I’ve had my eye on this little cardigan for a while, perhaps even before there was a sweet niece in existence. And it’s been so long since I’ve finished a knit project with a modicum of success. Like most of my knit projects lately, this one has had some ups and downs. Back in September, I CO using a completely different yarn – the lovely Dirty Water Dyeworks Bertha (hello 10% cashmere, I do love you). The swatch was just lovely and would also probably felt in a hot second when exposed to an infant. So Bertha is destined to be a Lucy sweater, not a niece sweater. WEBS provided a much more sensible niece sweater yarn (Berocco Comfort DK, machine wash and dry!) and I cast on on December 6th.

Sweet Red Bunting

All was gravy until I hit the bunting section. I’ve knit colorwork in the round before using the two-handed stranding technique, which works fine for knitting, but Sweet Bunting is knit flat. This means that at the end of the row, the work is turned and I had to purl back. Which required learning two new skills: two-handed purling and learning to purl Continental (I knit English).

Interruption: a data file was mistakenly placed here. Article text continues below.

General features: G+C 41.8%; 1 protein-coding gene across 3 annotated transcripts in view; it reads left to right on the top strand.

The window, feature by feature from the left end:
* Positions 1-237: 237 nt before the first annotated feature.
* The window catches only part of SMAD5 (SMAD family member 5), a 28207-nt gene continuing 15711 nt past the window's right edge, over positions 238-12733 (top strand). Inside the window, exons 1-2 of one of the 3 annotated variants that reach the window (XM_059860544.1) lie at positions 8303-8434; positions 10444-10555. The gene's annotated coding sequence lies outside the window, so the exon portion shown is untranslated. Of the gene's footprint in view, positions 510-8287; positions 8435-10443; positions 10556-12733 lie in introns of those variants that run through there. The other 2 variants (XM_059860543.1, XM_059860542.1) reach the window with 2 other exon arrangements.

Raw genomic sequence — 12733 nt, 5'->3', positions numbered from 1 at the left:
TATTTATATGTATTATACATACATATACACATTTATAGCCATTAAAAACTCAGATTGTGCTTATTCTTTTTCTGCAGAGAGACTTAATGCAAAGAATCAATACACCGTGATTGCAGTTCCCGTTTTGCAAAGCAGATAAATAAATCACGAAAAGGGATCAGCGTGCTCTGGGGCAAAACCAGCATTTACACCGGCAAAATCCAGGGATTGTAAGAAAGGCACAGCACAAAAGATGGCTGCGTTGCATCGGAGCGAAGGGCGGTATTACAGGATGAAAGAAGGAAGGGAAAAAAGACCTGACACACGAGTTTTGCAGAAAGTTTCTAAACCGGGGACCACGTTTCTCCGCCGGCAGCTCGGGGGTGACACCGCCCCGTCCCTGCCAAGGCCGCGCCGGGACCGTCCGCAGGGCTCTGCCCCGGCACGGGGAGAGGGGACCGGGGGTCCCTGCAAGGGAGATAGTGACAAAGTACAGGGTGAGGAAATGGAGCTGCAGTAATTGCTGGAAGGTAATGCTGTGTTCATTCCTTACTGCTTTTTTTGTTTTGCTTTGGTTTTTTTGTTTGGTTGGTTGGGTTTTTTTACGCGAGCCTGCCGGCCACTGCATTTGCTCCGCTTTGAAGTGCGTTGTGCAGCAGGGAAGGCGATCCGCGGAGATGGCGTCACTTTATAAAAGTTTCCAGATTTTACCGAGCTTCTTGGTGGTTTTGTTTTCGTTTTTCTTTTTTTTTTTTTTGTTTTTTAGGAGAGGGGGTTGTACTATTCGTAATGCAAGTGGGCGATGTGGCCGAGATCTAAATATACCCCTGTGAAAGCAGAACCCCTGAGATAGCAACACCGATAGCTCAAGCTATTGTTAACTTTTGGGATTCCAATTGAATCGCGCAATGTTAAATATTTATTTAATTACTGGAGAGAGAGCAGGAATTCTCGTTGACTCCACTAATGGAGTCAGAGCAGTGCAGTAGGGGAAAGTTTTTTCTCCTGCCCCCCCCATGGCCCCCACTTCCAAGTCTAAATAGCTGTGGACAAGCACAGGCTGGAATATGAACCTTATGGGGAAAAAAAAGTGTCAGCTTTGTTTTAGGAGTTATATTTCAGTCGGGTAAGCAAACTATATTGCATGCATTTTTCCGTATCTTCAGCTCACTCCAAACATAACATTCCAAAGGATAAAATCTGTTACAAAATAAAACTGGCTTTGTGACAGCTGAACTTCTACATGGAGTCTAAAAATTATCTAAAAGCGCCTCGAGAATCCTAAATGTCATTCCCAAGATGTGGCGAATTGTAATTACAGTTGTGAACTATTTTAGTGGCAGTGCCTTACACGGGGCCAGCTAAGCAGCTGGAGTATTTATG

Let’s just say that I was very, very dubious that the stranded section had the necessary stretch to fit. And then the shoulder portion looked far too long in my eyes. I tried to trust the pattern and I tried to remember that blocking cures a multitude of sins, but I still had many doubts.

Sweet Red Bunting

But it fit! And I consider this fact to be this year’s second Christmas miracle.

Adventures with Hat

I made a hat two weeks ago. I’ve been thinking about this hat for many years, since I don’t usually knit hats for myself, as I have the unfortunate tendency to look about twelve years old in most hats. But this hat, made from a gorgeous See Jayne Knit handspun bulky single languishing in my stash for nearly 5 years, would be different. It would envelop my face in a slouchy, wooly embrace and make me look cool and artsy and not at all like a mushroom.

Handspun BFL

After one or two false starts, I settled on a version of the
Zombie Killer Slouch by Luciana Young. And by “version” I mean that I skimmed the pattern and the stitch counts, cast on, and then did my own thing from there. And last Friday, I cast off just before my Father-in-law arrived to whisk my husband and I off to the airport on an adventure.

You see, I needed a new hat because I went to Iceland. In November. When the average temperature is in the 40s* and the weather report says rain. And it doesn’t get light until 10 AM and it gets dark at 5 PM. A new hat is needed for these conditions.